ESP32 Gets Advance Windowed Apps Using This VGA GUI Library

We featured [Fabrizio Di Vittorio]’s FabGL library for the ESP32 back in April of this year. This library allows VGA output using a simple resistor based DAC (3 resistors for 8 colors; 6 resistors for 64 colors), and includes functions for PS/2 mouse and keyboard input, a graphics library, and many of the miscellaneous functions you might need to develop games on the ESP32. Now, a GUI interface library has been added to ease application development.

The GUI, of course, runs on the VGA output. The library includes what you’d expect from a minimal windowing GUI, like keyboard and mouse support, windows with the usual minimize/maximize/close controls, and modal and message dialog boxes. For input controls, there are labels, text boxes, buttons, radio buttons, checkboxes, normal and editable combo boxes, and listboxes — you know, pretty much everything you need to develop a modern GUI application. All the code is open-source (GPL 3.0) and in the GitHub repo.

While the original FabGL had a game-development orientation, the addition of this new GUI functionality opens up a new range of applications. If you want to find out more about using the FabGL library, you can check out our previous coverage of the mostly game-oriented functions.

You can get a look at the new GUI functions in action in the video, after the break.

36 thoughts on “ESP32 Gets Advance Windowed Apps Using This VGA GUI Library

  1. It’d be interesting to see a vnc port to that vga hardware. I used to have one for the old-school black and white Palm PDAs, but it was useless because I only had the docking station and not a modem or other way to remotely connect.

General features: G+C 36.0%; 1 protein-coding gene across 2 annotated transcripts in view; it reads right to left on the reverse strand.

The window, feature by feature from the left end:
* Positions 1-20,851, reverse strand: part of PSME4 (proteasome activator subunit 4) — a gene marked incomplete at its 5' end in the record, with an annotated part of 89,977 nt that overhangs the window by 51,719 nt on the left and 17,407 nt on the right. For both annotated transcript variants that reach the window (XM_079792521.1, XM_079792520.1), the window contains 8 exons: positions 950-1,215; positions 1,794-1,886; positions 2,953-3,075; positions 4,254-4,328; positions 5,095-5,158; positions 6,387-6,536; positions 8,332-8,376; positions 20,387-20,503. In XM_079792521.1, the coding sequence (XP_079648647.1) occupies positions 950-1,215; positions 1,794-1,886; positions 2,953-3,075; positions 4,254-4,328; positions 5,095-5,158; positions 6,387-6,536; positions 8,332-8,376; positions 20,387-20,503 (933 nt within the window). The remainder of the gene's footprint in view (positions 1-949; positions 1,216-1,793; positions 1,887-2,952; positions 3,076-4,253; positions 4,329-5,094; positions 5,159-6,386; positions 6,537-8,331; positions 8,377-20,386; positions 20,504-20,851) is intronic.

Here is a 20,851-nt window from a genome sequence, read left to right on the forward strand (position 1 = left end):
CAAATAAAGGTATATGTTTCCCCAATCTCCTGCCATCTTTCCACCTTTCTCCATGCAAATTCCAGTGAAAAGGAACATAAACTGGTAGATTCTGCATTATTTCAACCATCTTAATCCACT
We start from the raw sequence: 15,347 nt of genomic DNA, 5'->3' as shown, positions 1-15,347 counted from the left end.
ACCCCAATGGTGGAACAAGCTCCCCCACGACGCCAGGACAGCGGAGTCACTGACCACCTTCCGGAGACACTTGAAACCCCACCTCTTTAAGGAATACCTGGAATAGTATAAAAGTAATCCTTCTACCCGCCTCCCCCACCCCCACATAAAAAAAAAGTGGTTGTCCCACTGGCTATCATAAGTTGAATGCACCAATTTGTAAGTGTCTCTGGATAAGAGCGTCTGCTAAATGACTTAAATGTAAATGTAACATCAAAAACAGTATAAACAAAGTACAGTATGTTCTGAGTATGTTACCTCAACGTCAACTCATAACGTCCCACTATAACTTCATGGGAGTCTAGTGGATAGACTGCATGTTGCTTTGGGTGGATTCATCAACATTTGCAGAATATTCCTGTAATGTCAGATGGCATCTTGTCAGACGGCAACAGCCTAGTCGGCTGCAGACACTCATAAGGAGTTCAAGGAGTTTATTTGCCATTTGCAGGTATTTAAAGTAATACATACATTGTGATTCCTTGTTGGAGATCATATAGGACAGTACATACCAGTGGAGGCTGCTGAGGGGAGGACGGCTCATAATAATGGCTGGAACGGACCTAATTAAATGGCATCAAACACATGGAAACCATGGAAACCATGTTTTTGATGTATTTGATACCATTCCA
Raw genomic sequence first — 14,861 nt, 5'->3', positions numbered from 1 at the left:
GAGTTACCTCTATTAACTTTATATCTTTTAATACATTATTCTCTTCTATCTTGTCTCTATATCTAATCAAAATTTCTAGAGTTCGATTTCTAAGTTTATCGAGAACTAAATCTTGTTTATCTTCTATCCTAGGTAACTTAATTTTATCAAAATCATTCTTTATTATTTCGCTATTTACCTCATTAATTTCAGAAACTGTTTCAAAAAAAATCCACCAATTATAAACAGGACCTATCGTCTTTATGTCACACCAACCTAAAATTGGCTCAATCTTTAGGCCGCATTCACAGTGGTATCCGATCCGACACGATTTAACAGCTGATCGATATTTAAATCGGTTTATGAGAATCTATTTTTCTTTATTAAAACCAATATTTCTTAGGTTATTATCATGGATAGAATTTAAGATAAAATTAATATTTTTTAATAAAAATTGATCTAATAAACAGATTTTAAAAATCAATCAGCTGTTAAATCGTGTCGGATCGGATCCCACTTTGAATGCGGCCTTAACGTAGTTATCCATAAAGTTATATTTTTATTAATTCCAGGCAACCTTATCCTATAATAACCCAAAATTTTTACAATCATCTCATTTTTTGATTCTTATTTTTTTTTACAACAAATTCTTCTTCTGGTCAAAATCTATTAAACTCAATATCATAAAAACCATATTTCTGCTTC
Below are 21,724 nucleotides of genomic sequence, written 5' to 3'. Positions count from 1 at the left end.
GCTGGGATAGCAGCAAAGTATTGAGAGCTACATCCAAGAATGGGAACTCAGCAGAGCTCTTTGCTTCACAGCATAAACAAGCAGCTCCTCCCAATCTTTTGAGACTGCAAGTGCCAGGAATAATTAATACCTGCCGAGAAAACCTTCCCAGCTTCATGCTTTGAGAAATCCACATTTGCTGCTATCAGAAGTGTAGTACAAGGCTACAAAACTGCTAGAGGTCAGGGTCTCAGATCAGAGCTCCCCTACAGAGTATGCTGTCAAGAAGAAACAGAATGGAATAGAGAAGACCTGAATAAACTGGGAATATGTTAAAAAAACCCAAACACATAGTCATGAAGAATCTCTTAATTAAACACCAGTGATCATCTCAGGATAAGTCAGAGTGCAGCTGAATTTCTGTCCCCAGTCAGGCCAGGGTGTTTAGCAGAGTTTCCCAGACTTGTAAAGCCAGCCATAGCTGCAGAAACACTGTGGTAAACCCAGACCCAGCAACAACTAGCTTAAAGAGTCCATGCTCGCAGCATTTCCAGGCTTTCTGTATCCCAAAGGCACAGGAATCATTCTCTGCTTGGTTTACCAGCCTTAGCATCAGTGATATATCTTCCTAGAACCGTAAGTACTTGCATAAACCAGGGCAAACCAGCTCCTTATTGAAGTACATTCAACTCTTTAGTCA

1. Do you mean porting the graphics library to export its display via VNC instead of VGA? I don’t imagine it would be TOO difficult, the only question would be implementing the compression algorithms in the resources available.

      I have previously implemented the Keyboard/Mouse part of a VNC server in a couple hundred lines of code. It would be interesting to see if this would be feasible.

      However, I suspect that using HTTP rather than VNC would be a better fit for any remote interfaces, since it offloads the UI processing to a more capable device, with minimal load on the resource-constrained microprocessor.

      1. I was thinking the other direction actually.
        Although while searching around I found something I forgotten about, someone did write a micro-vnc server for 8-bit microcontrollers. Apparently they even had a C64 that people could vnc into at one time. http://dunkels.com/adam/uvnc/
        So that direction is certainly possible.

        I was thinking it would be interesting if you could have a vnc client on the ttgo esp32 vga board and use it to vnc into another computer. IIRC, you can set options in vnc to limit the number of colors that it transfers, so the 64 colors shouldn’t be a huge problem. I’m not sure if there’s enough ram for it though.

  2. It would be helpful if you could explain what things mean.